Published January 13, 2015
Laughter is good medicine — particularly for children.
Funny films and TV shows that made children laugh helped them to tolerate pain for longer periods of time, according to a new study.
Researchers studied 18 healthy boys and girls, aged 12 to 16, by passing a 50-degree chest of ice water around and asking the children to place their hands in the cold water for a maximum of three minutes.
The study, conducted by the Jonsson Comprehensive Cancer Center at the University of California Los Angeles and the Rx Laughter, a non-profit organization, measured their ability to submerge their hands before, during and after watching a funny video and found that the children who watched funny shows left their hands in the ice water for longer periods of time.
The group demonstrated greater pain tolerance while watching funny classic and contemporary films and television series, according to the study published in the journal Evidence-based Complementary and Alternative Medicine.
Researchers also recorded the volunteers’ appraisal of the pain and noted submersion times and examined them in relation to the number of laughs or smiles and the children’s ratings of how funny the show was for them.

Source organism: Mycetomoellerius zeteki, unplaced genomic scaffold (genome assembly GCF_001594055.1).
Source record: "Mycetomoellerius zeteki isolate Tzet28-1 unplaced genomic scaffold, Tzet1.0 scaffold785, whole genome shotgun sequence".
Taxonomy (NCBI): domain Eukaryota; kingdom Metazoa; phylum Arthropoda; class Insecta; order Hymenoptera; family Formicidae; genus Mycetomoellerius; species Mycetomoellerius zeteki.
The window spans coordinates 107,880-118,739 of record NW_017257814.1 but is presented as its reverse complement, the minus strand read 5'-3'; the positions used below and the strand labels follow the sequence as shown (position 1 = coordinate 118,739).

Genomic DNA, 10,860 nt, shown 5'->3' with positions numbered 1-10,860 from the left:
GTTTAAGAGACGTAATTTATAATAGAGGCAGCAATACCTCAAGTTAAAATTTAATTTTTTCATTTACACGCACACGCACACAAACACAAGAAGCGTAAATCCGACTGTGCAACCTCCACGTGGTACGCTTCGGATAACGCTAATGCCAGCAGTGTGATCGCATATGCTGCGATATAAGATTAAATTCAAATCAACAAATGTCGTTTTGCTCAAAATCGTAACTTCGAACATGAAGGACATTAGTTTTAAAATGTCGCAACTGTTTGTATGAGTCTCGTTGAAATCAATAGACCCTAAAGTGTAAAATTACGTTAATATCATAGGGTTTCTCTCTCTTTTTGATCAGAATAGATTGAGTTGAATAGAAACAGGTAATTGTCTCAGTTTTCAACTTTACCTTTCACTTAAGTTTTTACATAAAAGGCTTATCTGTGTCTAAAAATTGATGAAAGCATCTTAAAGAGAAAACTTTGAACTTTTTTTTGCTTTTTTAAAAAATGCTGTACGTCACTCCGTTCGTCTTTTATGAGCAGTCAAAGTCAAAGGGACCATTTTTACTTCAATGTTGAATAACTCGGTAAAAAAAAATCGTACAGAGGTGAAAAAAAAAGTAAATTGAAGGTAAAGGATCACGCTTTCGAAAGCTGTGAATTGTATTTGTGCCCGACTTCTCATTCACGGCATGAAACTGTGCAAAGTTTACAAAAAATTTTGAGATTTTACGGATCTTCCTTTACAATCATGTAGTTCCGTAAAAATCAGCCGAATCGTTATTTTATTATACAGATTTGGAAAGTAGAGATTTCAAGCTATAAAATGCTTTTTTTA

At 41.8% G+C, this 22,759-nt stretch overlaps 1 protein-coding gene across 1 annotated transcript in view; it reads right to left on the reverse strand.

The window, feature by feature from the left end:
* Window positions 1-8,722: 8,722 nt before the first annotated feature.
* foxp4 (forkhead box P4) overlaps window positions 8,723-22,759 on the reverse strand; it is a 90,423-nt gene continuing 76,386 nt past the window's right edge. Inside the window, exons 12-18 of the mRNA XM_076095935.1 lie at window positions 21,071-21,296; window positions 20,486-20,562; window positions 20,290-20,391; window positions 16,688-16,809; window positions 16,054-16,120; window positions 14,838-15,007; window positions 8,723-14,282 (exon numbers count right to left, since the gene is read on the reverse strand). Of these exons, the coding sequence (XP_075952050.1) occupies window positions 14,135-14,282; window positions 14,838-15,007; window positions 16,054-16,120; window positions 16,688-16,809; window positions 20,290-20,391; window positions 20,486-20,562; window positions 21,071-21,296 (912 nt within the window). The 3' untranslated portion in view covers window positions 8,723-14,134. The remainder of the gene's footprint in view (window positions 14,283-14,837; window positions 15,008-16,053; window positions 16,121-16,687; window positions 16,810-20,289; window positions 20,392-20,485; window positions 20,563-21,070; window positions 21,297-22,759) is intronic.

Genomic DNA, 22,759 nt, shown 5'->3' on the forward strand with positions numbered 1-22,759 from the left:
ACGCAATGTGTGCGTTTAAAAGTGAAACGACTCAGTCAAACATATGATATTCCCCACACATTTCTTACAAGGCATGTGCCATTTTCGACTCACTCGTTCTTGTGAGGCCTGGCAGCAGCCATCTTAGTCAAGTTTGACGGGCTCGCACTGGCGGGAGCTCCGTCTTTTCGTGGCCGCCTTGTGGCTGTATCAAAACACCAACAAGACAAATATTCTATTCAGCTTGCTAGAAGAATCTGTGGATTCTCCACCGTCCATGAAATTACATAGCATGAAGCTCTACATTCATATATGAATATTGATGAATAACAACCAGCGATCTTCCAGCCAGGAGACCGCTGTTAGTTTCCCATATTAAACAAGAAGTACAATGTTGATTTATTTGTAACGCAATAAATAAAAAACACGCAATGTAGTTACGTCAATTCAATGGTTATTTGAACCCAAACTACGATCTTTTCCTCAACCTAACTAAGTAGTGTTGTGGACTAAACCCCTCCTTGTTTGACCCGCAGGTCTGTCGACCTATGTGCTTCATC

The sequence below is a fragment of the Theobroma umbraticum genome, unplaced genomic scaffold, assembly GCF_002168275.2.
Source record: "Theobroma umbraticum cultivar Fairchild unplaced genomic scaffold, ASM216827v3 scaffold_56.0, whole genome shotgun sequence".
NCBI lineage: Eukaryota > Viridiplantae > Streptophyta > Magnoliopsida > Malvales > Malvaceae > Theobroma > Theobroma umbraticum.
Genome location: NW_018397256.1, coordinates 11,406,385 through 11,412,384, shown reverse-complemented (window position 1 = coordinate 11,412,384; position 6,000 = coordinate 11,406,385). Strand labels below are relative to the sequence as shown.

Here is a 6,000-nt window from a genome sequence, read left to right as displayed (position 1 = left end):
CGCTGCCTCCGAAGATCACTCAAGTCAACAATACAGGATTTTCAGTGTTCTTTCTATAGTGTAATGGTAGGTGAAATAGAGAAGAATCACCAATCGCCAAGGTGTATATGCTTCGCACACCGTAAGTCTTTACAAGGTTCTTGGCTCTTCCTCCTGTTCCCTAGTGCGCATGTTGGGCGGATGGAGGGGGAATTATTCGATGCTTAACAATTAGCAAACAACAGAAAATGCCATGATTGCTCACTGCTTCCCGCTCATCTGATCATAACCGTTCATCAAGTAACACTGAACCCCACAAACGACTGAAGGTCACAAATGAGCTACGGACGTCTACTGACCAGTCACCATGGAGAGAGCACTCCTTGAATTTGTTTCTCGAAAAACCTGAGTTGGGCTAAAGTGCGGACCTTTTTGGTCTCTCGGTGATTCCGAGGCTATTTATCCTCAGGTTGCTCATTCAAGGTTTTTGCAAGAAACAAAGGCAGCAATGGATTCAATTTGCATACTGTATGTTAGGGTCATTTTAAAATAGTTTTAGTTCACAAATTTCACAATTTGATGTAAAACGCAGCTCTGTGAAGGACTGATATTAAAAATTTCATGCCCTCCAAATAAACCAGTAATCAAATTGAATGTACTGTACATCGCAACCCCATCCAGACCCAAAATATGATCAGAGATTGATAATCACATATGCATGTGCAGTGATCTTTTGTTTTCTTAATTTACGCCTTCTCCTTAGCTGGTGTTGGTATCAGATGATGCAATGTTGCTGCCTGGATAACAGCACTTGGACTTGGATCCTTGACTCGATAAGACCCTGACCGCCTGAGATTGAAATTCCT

“We found that viewing funny videos increased the tolerance of pain for children, but did not change their ratings of the severity of the pain,” said Dr. Margaret Stuber, a researcher in the Jonsson Cancer Center and the lead author of the study. “Although they kept their hands in the water longer, they didn’t describe the task as any less painful than when they weren’t watching the videos. However, this may mean that it simply took longer for the pain to become severe enough to remove their hand.”
Further studies will be conducted to examine the mechanism of increased pain tolerance.